Vibrational spectroscopy involves photons that induce transitions between vibrational states in molecules and solids, typically in the infrared IR frequency range from 2 to 12 X 10^13 Hz.
Two cases of frequency difference is given by V inc – V emit = Δ N Vº
Δ N = ± 1 is obeyed since the same IR selection rule
V inc > V emit corresponding to a Stokes line
V inc < V emit for an anti-Stokes line.
Infrared active vibrational modes arise from a change in the electric dipole moment µ of the molecule, while Raman active vibrational modes involve a change in the polarizability P = µ ind / E, where the electric vector E of the incident light induces the dipole moment µ ind in the sample. Some vibrational modes are IR active, that is measurable by IR spectroscopy, and some are Raman active.
FTIR and Raman spectroscopy measure the absorption of radiation by high-frequency (ie optical branch) phonon vibrations, and are also sensitive to the presence of particular chemical groups such as hydroxyl (-OH) methyl (-CH3) imido (-NH) and amino (-NH2). Each of these groups absorbs IR radiation at a characteristic frequency, and the actual frequency of absorption varies somewhat with the environment.
What is traditionally considered as Raman scattering of light or Raman spectroscopy, is spectroscopy in which the phonon vibration corresponding to the energy difference of incident light and emitted light, is an optical phonon of the type with a frequency of vibration in the IR region of the spectrum, corresponding to about ~ 400 cm-1, or a frequency of ~ 1.2 x 10^13 Hz. When a low frequency acoustical phonon is involved in the scattering of Raman type, then the process is referred to as Brillon scattering. Acoustic phonons can have frequencies of vibration or energies that are a factor of 1000 less than those of optical phonons. Typical values are ~ 1.5 x 10^10 Hz or ~ 0.5 cm-1. Brillon spectroscopy involves both Stokes and anti-Stokes lines, as does Raman spectroscopy.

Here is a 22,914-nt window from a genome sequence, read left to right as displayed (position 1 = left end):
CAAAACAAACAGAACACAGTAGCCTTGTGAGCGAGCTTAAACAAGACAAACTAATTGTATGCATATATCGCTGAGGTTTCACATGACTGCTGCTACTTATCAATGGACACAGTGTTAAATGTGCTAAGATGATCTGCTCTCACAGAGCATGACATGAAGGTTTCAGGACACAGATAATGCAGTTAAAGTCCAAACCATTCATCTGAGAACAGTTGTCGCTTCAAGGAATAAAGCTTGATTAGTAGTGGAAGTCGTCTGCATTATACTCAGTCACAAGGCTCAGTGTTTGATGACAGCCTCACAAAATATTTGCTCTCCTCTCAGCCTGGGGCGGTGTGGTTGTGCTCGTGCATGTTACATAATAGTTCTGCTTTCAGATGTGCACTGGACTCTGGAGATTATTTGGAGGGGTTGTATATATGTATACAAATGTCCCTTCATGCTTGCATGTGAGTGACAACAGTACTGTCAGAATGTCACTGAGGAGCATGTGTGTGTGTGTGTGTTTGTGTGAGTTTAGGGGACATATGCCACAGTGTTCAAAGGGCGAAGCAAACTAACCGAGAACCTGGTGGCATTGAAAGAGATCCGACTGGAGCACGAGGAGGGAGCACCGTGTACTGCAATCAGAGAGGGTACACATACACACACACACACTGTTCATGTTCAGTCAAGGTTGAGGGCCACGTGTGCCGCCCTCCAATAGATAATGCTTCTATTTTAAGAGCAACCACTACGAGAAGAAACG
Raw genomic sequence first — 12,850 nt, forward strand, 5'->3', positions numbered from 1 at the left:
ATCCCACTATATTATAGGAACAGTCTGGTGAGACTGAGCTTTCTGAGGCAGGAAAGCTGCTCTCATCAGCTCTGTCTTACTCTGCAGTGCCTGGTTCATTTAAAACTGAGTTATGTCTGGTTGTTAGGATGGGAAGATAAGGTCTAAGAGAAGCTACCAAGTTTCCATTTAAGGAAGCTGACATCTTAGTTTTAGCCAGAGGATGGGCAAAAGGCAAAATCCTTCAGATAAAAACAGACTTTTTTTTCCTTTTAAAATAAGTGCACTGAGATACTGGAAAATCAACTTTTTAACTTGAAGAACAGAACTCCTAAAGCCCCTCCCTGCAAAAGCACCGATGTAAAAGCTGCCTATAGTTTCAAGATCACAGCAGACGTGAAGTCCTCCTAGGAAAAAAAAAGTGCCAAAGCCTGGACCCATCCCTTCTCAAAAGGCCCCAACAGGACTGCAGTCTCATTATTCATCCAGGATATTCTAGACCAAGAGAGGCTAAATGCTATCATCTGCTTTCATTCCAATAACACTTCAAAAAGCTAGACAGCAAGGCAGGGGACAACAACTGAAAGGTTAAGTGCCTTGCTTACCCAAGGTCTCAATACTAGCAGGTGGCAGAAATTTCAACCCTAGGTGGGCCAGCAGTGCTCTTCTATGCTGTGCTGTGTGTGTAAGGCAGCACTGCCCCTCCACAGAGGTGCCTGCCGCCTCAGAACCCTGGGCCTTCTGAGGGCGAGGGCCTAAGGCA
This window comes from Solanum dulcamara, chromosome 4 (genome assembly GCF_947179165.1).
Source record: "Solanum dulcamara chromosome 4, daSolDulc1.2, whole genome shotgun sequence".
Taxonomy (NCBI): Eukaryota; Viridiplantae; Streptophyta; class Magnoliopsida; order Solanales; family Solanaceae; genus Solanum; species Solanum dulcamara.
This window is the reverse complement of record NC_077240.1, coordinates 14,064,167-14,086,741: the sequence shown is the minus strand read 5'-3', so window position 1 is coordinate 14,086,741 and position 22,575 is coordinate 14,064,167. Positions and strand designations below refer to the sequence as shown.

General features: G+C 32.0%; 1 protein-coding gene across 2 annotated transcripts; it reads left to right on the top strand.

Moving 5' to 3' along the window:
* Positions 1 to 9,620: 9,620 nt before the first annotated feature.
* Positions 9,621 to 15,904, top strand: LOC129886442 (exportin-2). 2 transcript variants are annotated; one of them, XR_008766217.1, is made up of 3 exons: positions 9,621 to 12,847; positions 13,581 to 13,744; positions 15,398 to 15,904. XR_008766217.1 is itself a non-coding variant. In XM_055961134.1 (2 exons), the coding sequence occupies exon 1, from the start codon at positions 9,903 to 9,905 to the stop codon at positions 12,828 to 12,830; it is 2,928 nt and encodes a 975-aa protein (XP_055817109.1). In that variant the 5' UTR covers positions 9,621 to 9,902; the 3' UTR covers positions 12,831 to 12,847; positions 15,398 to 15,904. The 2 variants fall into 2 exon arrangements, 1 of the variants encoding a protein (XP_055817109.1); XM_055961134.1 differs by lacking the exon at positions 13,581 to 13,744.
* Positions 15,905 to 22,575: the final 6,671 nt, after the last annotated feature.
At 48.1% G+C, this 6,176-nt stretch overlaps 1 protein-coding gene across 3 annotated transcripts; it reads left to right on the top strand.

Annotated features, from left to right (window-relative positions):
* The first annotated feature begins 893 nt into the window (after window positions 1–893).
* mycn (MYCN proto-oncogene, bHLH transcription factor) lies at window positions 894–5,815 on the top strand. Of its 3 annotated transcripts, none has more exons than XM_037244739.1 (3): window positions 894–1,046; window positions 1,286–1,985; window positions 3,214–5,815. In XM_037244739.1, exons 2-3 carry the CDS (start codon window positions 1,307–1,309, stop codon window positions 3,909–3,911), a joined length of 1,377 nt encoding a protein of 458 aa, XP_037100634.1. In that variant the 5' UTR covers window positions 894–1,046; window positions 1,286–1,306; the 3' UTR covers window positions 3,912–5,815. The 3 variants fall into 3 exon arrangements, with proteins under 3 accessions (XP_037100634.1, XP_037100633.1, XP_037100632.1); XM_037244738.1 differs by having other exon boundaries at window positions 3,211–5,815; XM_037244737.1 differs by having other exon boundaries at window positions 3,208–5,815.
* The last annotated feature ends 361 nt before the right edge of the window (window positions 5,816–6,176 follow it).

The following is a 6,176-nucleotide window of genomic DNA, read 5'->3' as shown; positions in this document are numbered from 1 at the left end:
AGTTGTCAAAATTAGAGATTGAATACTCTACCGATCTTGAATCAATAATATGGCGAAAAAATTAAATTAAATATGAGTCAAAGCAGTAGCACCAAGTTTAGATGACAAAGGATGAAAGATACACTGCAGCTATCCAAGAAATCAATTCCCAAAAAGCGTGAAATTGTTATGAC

For an infinitely long linear NACL lattice each atom vibrates with the same frequency (equation 7.3 page 198). However this is not true for a short chain. The results of calculation of the force constant of the Cl- ion as a function of its distance from the centre of the chain to the end for a 20-ion chain show that except for the end ion, the force constant gradually increases as the ions get closer to the end of the chain. This means the frequencies increase and the amplitudes of vibration decrease as the ions get closer to the end of the linear lattice. Each Cl- ion in the chain has a different force constant and therefore a different vibrational frequency (as do the Na+ ions), unlike the infinite chain. A consequence of this is that a spectroscopic measurement such as by Raman or IR will have broader lines in the nanosized materials compared to the bulk materials (below around 15 nm). The broadening is a result of overlap of lines from the slightly different frequencies of the different atoms or molecules in the materials having nanometer dimensions.
There is an important difference between a one dimensional nanostructure and a two or three dimensional structure. In the one dimensional case the number of atoms or ions at the end of the chain does not change as the chain gets shorter whereas in the higher dimensional nanostructures the number of atoms on the surface increases as the material becomes smaller in the nanometer regime ~ below 10 nm.
Source: Owen F J, Poole C P, The physics and chemistry of nanosolids, pp 66-72, and pp 197-207, WILEY, (2008)